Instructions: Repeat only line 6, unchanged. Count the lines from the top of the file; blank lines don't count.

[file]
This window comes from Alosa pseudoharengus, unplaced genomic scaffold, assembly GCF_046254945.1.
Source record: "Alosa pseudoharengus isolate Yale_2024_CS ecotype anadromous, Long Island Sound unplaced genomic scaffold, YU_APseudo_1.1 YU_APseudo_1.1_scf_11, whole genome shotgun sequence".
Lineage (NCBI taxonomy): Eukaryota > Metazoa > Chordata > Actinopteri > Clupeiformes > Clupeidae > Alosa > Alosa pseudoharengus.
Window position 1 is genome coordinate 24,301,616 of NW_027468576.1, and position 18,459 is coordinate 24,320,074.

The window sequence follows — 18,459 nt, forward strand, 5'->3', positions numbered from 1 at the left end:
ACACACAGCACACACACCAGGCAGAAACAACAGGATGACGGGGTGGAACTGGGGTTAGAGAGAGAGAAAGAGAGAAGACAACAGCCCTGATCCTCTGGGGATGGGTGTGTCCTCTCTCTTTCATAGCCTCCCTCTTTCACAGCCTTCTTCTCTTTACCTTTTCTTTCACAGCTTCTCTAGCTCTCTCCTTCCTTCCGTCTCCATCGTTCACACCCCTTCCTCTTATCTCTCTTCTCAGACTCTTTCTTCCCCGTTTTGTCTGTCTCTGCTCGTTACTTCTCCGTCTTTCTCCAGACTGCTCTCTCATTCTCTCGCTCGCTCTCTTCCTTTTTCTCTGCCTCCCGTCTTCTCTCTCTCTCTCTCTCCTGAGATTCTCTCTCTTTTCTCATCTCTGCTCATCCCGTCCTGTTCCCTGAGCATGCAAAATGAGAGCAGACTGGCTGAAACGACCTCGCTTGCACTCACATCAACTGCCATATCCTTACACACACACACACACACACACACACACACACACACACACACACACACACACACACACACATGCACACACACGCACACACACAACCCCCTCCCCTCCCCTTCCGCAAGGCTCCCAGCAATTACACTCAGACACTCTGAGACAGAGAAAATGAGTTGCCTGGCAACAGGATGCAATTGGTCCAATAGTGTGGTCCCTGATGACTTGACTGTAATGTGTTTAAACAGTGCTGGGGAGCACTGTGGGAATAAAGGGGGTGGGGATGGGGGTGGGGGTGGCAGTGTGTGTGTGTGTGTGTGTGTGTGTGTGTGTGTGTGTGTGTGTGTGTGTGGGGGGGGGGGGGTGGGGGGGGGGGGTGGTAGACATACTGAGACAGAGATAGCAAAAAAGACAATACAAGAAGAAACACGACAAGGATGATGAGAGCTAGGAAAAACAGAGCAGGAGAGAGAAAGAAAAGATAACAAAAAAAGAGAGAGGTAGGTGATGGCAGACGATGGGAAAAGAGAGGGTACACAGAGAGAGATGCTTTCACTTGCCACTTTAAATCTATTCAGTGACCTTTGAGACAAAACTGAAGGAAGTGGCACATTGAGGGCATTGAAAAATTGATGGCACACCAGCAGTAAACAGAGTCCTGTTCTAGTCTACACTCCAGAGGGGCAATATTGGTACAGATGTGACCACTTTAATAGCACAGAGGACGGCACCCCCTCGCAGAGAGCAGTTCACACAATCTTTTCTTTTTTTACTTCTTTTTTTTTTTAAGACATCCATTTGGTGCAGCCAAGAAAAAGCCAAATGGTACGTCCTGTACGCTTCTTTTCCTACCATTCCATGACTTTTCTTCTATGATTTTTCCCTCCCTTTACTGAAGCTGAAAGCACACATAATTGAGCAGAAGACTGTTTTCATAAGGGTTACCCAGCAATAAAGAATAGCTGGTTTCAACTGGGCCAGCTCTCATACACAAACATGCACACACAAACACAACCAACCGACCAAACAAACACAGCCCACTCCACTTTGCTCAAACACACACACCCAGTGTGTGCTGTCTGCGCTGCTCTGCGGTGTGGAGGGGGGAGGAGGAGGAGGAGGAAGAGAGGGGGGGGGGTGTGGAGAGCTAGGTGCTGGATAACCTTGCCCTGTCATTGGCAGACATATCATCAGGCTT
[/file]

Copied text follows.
ACACACAGCACACACACCAGGCAGAAACAACAGGATGACGGGGTGGAACTGGGGTTAGAGAGAGAGAAAGAGAGAAGACAACAGCCCTGATCCTCTGGGGATGGGTGTGTCCTCTCTCTTTCATAGCCTCCCTCTTTCACAGCCTTCTTCTCTTTACCTTTTCTTTCACAGCTTCTCTAGCTCTCTCCTTCCTTCCGTCTCCATCGTTCACACCCCTTCCTCTTATCTCTCTTCTCAGACTCTTTCTTCCCCGTTTTGTCTGTCTCTGCTCGTTACTTCTCCGTCTTTCTCCAGACTGCTCTCTCATTCTCTCGCTCGCTCTCTTCCTTTTTCTCTGCCTCCCGTCTTCTCTCTCTCTCTCTCTCCTGAGATTCTCTCTCTTTTCTCATCTCTGCTCATCCCGTCCTGTTCCCTGAGCATGCAAAATGAGAGCAGACTGGCTGAAACGACCTCGCTTGCACTCACATCAACTGCCATATCCTTACACACACACACACACACACACACACACACACACACACACACACACACACACACACACACATGCACACACACGCACACACACAACCCCCTCCCCTCCCCTTCCGCAAGGCTCCCAGCAATTACACTCAGACACTCTGAGACAGAGAAAATGAGTTGCCTGGCAACAGGATGCAATTGGTCCAATAGTGTGGTCCCTGATGACTTGACTGTAATGTGTTTAAACAGTGCTGGGGAGCACTGTGGGAATAAAGGGGGTGGGGATGGGGGTGGGGGTGGCAGTGTGTGTGTGTGTGTGTGTGTGTGTGTGTGTGTGTGTGTGTGTGTGTGTGGGGGGGGGGGGGTGGGGGGGGGGGGTGGTAGACATACTGAGACAGAGATAGCAAAAAAGACAATACAAGAAGAAACACGACAAGGATGATGAGAGCTAGGAAAAACAGAGCAGGAGAGAGAAAGAAAAGATAACAAAAAAAGAGAGAGGTAGGTGATGGCAGACGATGGGAAAAGAGAGGGTACACAGAGAGAGATGCTTTCACTTGCCACTTTAAATCTATTCAGTGACCTTTGAGACAAAACTGAAGGAAGTGGCACATTGAGGGCATTGAAAAATTGATGGCACACCAGCAGTAAACAGAGTCCTGTTCTAGTCTACACTCCAGAGGGGCAATATTGGTACAGATGTGACCACTTTAATAGCACAGAGGACGGCACCCCCTCGCAGAGAGCAGTTCACACAATCTTTTCTTTTTTTACTTCTTTTTTTTTTTAAGACATCCATTTGGTGCAGCCAAGAAAAAGCCAAATGGTACGTCCTGTACGCTTCTTTTCCTACCATTCCATGACTTTTCTTCTATGATTTTTCCCTCCCTTTACTGAAGCTGAAAGCACACATAATTGAGCAGAAGACTGTTTTCATAAGGGTTACCCAGCAATAAAGAATAGCTGGTTTCAACTGGGCCAGCTCTCATACACAAACATGCACACACAAACACAACCAACCGACCAAACAAACACAGCCCACTCCACTTTGCTCAAACACACACACCCAGTGTGTGCTGTCTGCGCTGCTCTGCGGTGTGGAGGGGGGAGGAGGAGGAGGAGGAAGAGAGGGGGGGGGGTGTGGAGAGCTAGGTGCTGGATAACCTTGCCCTGTCATTGGCAGACATATCATCAGGCTT